Saturday, 12 December 2015

Video by Anat Admati.

She is an economics prof at Stanford.

1 comment:

  1. Prof. Almati explained her arguments in depth in her book "The Bankers Have no Clothes" (on sale a.o. at Amazon).

    The same line of argument is available for free in her paper "Fallacies, Irrelevant Facts, and Myths in the Discussion of Capital Regulation: Why Bank Equity is Not Expensive", that can be downloaded here:
    (74 pages total, including a few balance sheet figures to clarify the point)

    Note that she advocates higher equity requirements for banks (i.e. less leverage), beyond Basel III, but without going to the extreme of Full-Reserve Banking.


    > We examine the pervasive view that “equity is expensive,” which leads to claims that high capital requirements are costly for society and would affect credit markets adversely. We find that arguments made to support this view are fallacious, irrelevant to the policy debate by confusing private and social costs, or very weak. For example, the return on equity contains a risk premium that must go down if banks have more equity. It is thus incorrect to assume that the required return on equity remains fixed as capital requirements increase. It is also incorrect to translate higher taxes paid by banks to a social cost. Policies that subsidize debt and indirectly penalize equity through taxes and implicit guarantees are distortive. And while debt’s informational insensitivity may provide valuable liquidity, increased capital (and reduced leverage) can enhance this benefit. Finally, suggestions that high leverage serves a necessary disciplining role are based on inadequate theory lacking empirical support.

    > We conclude that bank equity is not socially expensive, and that high leverage at the levels allowed, for example, by the Basel III agreement is not necessary for banks to perform all their socially valuable functions and likely makes banking inefficient. Better capitalized banks suffer fewer distortions in lending decisions and would perform better. The fact that banks choose high leverage does not imply that this is socially optimal. Except for government subsidies and viewed from an ex ante perspective, high leverage may not even be privately optimal for banks.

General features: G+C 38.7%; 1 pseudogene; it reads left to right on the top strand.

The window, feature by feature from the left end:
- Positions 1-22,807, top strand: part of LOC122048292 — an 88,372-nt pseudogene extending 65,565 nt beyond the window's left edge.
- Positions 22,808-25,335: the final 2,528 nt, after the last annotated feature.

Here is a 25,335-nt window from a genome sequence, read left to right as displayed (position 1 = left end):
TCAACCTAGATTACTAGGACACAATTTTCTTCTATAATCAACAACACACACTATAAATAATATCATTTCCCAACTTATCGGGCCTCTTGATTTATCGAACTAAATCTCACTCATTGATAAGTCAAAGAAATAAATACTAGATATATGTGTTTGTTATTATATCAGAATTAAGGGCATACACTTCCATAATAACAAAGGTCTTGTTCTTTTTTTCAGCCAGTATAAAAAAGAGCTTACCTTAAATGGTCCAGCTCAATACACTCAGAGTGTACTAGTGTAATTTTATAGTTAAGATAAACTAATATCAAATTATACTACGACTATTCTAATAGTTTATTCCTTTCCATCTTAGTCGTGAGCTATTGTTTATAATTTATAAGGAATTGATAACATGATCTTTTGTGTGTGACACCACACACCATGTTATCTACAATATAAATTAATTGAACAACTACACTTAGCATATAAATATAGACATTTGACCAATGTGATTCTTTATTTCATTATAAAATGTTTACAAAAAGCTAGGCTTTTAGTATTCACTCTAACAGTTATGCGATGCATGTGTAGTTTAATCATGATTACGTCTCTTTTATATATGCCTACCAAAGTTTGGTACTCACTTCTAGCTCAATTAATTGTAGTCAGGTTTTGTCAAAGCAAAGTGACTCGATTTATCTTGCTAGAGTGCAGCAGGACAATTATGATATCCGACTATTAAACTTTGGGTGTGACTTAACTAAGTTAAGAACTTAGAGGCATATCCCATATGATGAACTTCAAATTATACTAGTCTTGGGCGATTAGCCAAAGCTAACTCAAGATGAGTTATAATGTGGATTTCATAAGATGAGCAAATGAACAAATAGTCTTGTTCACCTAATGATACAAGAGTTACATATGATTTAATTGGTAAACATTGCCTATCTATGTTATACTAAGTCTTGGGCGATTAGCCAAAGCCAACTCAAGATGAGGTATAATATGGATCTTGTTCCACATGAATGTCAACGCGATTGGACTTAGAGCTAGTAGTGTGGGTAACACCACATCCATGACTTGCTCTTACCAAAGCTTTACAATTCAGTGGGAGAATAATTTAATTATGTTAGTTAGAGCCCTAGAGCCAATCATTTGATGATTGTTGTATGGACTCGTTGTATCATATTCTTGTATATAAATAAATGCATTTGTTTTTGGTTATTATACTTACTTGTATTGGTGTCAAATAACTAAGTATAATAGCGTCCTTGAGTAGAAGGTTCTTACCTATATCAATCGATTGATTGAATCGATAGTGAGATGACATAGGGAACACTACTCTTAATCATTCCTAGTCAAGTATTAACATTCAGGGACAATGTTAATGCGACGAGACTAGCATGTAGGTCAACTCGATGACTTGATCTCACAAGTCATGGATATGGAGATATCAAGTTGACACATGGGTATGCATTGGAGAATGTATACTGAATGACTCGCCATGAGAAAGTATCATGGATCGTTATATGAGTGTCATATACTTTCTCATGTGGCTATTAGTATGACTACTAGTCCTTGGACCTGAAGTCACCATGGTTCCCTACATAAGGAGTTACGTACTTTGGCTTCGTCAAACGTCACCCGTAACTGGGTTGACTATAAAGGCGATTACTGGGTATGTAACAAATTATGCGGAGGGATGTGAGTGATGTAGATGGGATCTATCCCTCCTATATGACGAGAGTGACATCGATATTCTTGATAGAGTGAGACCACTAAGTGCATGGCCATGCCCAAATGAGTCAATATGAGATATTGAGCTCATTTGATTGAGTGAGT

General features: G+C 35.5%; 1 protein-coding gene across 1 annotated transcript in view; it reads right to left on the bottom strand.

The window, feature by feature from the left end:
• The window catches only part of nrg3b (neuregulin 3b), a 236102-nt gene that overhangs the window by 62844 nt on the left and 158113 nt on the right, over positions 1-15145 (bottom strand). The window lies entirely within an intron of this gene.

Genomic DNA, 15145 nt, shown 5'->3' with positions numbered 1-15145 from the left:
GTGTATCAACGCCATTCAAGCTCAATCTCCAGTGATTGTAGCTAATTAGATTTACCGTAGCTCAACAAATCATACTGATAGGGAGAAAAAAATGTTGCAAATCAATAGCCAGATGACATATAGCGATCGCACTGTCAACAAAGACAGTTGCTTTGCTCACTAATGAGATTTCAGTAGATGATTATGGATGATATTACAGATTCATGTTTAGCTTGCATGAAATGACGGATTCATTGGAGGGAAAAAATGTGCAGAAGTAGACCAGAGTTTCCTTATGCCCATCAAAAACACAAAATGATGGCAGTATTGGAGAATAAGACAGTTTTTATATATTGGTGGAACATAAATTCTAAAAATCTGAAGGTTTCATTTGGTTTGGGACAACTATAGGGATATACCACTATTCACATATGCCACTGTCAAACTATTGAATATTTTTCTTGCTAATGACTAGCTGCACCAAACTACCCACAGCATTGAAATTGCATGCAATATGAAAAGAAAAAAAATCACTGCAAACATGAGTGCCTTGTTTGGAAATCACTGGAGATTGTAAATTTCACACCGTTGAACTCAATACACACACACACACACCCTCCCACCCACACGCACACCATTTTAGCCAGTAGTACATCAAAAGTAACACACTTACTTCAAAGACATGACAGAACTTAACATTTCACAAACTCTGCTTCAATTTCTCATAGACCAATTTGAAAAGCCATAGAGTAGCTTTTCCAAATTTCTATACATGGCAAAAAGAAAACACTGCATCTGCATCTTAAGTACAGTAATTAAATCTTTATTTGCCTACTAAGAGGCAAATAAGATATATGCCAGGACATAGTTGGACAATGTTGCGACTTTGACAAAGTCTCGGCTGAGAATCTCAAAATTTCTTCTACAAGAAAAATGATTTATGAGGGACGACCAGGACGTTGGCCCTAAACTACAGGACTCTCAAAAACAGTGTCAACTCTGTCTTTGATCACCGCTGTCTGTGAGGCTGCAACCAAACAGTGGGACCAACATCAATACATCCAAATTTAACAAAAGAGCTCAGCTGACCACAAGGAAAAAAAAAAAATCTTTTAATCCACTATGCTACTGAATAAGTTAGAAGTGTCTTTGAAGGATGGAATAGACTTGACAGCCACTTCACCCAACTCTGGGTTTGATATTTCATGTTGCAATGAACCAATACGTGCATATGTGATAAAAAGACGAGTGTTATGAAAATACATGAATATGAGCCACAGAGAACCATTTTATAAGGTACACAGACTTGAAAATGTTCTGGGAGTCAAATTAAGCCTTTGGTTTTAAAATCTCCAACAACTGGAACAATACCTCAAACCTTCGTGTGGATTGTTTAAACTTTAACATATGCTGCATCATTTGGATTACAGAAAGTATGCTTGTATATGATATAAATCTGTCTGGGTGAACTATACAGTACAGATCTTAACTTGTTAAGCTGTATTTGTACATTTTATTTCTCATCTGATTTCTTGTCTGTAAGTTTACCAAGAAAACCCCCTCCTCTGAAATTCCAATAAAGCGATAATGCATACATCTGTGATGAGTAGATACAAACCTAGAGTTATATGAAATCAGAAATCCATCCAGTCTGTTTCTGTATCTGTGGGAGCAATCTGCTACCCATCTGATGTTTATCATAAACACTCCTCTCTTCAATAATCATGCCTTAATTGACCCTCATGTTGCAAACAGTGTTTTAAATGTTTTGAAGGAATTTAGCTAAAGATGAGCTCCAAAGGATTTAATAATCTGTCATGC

> Setting equity requirements significantly higher than the levels currently proposed would entail large social benefits and minimal, if any, social costs. Approaches based on equity dominate alternatives, including contingent capital. To achieve better capitalization quickly and efficiently and prevent disruption to lending, regulators must actively control equity payouts and issuance. If remaining challenges are addressed, capital regulation can be a powerful tool for enhancing the role of banks in the economy.


    Meanwhile, Bigshot Banker offers a chocolate to Lil Miss, as an appreciation for her kindness to explain the Theory of Banking, and as a gentle encouragement to start a better bank herself.


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